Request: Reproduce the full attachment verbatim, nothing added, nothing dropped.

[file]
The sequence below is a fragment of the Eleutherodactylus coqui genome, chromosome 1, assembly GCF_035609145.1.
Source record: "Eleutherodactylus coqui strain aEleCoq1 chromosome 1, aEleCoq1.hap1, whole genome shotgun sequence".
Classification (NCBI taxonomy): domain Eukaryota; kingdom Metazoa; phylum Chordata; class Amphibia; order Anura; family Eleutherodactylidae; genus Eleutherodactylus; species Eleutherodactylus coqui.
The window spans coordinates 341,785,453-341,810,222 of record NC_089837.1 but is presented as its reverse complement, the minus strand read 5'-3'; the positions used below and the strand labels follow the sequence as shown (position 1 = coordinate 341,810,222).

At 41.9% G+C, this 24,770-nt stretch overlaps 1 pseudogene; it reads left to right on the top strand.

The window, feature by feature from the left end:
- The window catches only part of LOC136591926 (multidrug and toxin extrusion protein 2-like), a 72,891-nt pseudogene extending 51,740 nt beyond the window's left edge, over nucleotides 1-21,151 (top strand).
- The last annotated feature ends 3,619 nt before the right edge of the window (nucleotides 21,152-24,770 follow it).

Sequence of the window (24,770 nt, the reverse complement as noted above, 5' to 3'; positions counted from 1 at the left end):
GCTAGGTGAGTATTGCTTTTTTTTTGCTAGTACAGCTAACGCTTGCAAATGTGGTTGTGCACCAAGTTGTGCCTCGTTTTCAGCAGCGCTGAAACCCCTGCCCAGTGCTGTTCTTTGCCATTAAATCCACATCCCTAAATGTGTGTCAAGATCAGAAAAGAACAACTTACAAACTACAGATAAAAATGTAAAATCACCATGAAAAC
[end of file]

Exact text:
The sequence below is a fragment of the Eleutherodactylus coqui genome, chromosome 1, assembly GCF_035609145.1.
Source record: "Eleutherodactylus coqui strain aEleCoq1 chromosome 1, aEleCoq1.hap1, whole genome shotgun sequence".
Classification (NCBI taxonomy): domain Eukaryota; kingdom Metazoa; phylum Chordata; class Amphibia; order Anura; family Eleutherodactylidae; genus Eleutherodactylus; species Eleutherodactylus coqui.
The window spans coordinates 341,785,453-341,810,222 of record NC_089837.1 but is presented as its reverse complement, the minus strand read 5'-3'; the positions used below and the strand labels follow the sequence as shown (position 1 = coordinate 341,810,222).

At 41.9% G+C, this 24,770-nt stretch overlaps 1 pseudogene; it reads left to right on the top strand.

The window, feature by feature from the left end:
- The window catches only part of LOC136591926 (multidrug and toxin extrusion protein 2-like), a 72,891-nt pseudogene extending 51,740 nt beyond the window's left edge, over nucleotides 1-21,151 (top strand).
- The last annotated feature ends 3,619 nt before the right edge of the window (nucleotides 21,152-24,770 follow it).

Sequence of the window (24,770 nt, the reverse complement as noted above, 5' to 3'; positions counted from 1 at the left end):
GCTAGGTGAGTATTGCTTTTTTTTTGCTAGTACAGCTAACGCTTGCAAATGTGGTTGTGCACCAAGTTGTGCCTCGTTTTCAGCAGCGCTGAAACCCCTGCCCAGTGCTGTTCTTTGCCATTAAATCCACATCCCTAAATGTGTGTCAAGATCAGAAAAGAACAACTTACAAACTACAGATAAAAATGTAAAATCACCATGAAAAC